Medusa is a mysterious illness which causes the body to petrify shortly after infection, found throughout the world and steadily increasing the death toll. In order to combat the disease, 160 lottery winners were chosen to be frozen until a cure could be found, one of whom is Kasumi - a twin whose sibling was not one of the chosen. Along with a group of others Kasumi awakens from her cryogenic chamber, but not to the same world she left it: prehistoric monsters roam the now-abandoned castle and eat the survivors, while endless giant thorns rise all around them. Against all odds, Kasumi and the others must now try to survive the horror of their situation and discover the truth behind what's happening, all the while waiting for the Medusa to finally claim their lives...
In the early 21st century, certain people are exhibiting signs of B-cell growth, a condition that is incurable. Yuji is one of these, who chooses to become a "Sleeper" -- a person who is put into stasis until a cure can be found. The tranquillity of Yuji's sleep is interrupted 15 years in the future, in a very different world. Giant bugs known as Blue have invaded the Earth, eating its resources, and.. human beings. Now all Yuji can do is escape through the city with the ones who saved him from his inevitable death, towards Second Earth... mankind's new home in space.
Both King of Thorn and Blue Gender feature a protagonist that is diagnosed with an incurable disease. They then go into a cyrogenic sleep of somekind, before being woken up to find everything around them is in a state of total chaos.
If you enjoyed the plotline of one, you'll likely enjoy the other. Both are fantastic series.
Mysterious and incurable disease, cyrogenic sleep until cure is found, awaken in a post apocalyptic future (moreso in gender)....fight monsters....fight lots of monsters.
Imo, blue gender was 10x better and made way more sense.
Both of these have similar premises of diseased characters put into cold sleep and being rudely awakened into the middle of a disaster.
In both of these animes, we have a female protagonist that, with the aid others, must survive against deadly creatures they know nothing about. Another similarity is that in both, they also have to face the threat of a certain disease.
In both of these there's that feeling of uselessness (?) you get while watching.Also they are fighting a deadly pandemic.
It’s been some time since Raccoon City, the origin of the T-Virus outbreak, was wiped off the map by the military. Umbrella Corporation’s stock plummeted and a new pharmaceutical company called WilPharma has risen in its place; however, unlike its predecessor, WilPharma is working on a vaccine for the illness that turns humans into bloodthirsty zombies. Claire Redfield has just landed in WilPharma’s town to visit a friend when she finds herself in the center of a zombie-filled bloodbath. Leon Kennedy and members of the Special Response Team are called in to save Claire and the other survivors from the airport, saving an important member of WilPharma in the process. What has caused this new recurrance of the T-Virus? Claire and Leon must get to the bottom of things before nefarious foes are able to carry out their plans...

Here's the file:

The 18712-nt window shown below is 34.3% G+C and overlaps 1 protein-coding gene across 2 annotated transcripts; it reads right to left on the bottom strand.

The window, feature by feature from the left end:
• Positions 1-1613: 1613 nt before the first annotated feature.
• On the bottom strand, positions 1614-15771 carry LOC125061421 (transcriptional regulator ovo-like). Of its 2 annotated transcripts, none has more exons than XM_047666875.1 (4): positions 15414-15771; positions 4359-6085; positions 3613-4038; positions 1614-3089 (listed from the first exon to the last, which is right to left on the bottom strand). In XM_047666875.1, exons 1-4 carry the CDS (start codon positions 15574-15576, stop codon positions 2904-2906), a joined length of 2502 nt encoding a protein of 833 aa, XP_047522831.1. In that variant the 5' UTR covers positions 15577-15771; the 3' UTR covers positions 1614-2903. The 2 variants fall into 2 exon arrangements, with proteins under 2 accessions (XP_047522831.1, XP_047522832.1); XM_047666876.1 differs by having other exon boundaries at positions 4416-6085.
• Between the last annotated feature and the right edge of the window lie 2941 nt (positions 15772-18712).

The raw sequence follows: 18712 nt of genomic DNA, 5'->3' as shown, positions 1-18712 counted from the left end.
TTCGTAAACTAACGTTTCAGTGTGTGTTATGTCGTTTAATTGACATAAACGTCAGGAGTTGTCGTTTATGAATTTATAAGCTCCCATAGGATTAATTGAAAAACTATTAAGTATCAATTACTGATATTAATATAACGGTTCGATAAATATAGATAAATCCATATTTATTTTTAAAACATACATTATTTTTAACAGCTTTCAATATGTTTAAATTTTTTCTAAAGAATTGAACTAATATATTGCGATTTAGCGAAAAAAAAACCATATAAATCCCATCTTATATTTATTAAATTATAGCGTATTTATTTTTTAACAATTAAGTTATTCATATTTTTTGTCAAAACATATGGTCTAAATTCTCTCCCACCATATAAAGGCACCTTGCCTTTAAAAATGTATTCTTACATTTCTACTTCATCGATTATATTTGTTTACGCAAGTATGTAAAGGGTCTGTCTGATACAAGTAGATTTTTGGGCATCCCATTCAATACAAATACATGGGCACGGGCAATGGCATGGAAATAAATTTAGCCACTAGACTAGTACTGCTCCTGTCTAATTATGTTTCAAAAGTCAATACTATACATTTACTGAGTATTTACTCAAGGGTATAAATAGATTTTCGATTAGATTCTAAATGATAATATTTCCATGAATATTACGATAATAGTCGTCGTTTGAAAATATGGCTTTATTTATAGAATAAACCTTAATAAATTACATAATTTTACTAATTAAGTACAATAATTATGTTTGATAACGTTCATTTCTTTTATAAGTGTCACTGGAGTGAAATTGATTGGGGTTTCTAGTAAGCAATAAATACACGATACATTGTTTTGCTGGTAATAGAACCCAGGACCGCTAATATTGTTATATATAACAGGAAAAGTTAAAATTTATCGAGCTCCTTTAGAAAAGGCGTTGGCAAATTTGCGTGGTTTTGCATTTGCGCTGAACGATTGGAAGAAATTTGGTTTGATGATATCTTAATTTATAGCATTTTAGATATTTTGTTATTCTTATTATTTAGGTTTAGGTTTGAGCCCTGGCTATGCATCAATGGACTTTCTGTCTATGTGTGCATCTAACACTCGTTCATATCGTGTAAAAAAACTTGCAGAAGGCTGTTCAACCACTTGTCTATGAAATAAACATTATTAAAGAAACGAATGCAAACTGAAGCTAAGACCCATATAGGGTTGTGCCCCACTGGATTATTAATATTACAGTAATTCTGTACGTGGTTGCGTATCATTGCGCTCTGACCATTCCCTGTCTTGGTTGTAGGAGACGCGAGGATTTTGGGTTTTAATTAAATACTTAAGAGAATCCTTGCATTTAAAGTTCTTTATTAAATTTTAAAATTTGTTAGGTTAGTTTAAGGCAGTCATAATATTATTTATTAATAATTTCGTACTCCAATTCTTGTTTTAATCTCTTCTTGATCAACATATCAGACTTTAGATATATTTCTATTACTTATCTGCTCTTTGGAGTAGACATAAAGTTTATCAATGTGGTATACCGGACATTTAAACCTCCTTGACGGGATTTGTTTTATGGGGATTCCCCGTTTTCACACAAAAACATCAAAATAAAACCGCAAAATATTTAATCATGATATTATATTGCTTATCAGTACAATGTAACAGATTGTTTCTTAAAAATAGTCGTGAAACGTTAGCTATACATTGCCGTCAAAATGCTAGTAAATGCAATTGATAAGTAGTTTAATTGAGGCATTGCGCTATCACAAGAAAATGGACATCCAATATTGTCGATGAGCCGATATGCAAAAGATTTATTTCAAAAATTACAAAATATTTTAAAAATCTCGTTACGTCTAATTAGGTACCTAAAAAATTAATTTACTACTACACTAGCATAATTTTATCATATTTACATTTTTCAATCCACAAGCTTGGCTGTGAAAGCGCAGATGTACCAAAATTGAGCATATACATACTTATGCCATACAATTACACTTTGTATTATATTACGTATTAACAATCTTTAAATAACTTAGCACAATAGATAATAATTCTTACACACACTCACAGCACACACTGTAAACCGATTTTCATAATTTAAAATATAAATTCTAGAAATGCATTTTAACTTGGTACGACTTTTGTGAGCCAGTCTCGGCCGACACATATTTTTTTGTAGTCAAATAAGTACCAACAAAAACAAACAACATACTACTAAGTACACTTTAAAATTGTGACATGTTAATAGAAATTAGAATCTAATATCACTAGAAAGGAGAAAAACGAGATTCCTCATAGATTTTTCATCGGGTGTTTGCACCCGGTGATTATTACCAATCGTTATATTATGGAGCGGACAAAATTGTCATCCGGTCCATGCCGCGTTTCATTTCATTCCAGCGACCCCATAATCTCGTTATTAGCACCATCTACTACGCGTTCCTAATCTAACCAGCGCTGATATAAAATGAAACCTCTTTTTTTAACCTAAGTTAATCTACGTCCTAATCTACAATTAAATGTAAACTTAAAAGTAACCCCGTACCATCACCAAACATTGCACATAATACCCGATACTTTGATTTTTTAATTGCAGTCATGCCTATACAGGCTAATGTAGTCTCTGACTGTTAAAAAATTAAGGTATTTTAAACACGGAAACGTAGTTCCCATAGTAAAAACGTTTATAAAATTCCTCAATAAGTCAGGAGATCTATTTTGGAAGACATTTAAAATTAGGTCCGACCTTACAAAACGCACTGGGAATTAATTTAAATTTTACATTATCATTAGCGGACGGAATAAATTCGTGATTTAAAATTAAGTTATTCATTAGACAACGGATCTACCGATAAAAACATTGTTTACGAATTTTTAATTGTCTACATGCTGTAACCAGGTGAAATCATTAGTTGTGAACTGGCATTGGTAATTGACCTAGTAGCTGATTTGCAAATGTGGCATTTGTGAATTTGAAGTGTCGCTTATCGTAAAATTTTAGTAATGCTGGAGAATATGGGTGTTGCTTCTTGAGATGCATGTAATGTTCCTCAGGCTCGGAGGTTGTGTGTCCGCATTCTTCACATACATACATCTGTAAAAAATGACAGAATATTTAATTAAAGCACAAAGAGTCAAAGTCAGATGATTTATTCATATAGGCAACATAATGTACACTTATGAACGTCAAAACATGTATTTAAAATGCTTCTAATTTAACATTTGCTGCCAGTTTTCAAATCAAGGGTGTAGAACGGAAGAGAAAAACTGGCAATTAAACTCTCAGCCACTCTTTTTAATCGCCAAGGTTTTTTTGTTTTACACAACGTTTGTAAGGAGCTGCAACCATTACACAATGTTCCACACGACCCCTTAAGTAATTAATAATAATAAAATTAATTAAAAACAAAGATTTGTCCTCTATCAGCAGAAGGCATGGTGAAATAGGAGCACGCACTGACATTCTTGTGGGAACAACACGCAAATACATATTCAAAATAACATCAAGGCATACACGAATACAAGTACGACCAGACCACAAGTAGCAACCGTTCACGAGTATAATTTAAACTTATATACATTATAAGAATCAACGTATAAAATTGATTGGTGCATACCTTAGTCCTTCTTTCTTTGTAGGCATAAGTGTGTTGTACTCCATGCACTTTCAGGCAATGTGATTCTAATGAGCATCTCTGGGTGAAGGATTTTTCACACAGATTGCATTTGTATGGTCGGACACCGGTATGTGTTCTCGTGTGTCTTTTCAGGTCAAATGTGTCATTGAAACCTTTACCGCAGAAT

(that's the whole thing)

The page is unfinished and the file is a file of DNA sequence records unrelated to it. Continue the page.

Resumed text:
Both movies focus on a virus of somekind infecting people and ulimately killing them. Though in the case of Resident Evil the people who get infected turn into zombies and in King of Thorn the infected people turn to stone. But besides these differences they both begin to play out somewhat similarly. People start to get infected and then some amount of time later monster/zombies depending on which one you are watching begin to appear and start killing. Then from that a small band of people must fight for their survival against the zombies or monsters. Throw in some conspiracy involving a large company and these two titles look fairly similar. So if you liked one then you'll probably like the other as well.
If you found yourself drawn to the survival type story found in one of these movies of a deadly virus gone-wrong, then you'll find the other equally appealing. They both feature a group of people, confused and banding together for survival as they try to get to the bottom of a conspiracy.
Following the disaster wrought upon the world by a mysterious being called ‘Akira’, Neo Tokyo is now in social and economic turmoil. In such a decaying city, feisty Kaneda and his shy friend Tetsuo survive by running around in a biker gang, chasing local rivals and generally evading the police. Everything changes, however, when Tetsuo crashes into a strange-looking boy during a bike chase and the military ends up taking him away. When he eventually returns to his friends, he’s no longer the same weak little boy they always knew – in fact, a military experiment has turned him into something beyond human imagination. While the military is intent on reclaiming its specimen at any cost, Tetsuo is sick of being bullied around and is about to show everyone, including his friend Kaneda, exactly who is boss.
Both movies deal with humans transcending their biology and going mad with power due to their personal insecurities. Both involve shady government experiments and cover ups gone wrong and are both very gory, King of Thorn more so than Akira in terms of actual deaths, but both are about equal in terms of monstrous bio-blobs trying to squish people.
Both shows definitely share a similar sci-fi/mystery atmosphere. In both shows, peoples' bodies are preserved in capsules, but while asleep, things go terribly wrong. Upon awakening, these people (only one person in Arve Rezzle) realize things aren't how they should be, and so begins the story.
The lengths of both shows are very different, but if you found one to be enjoyable, you may want to check out the other.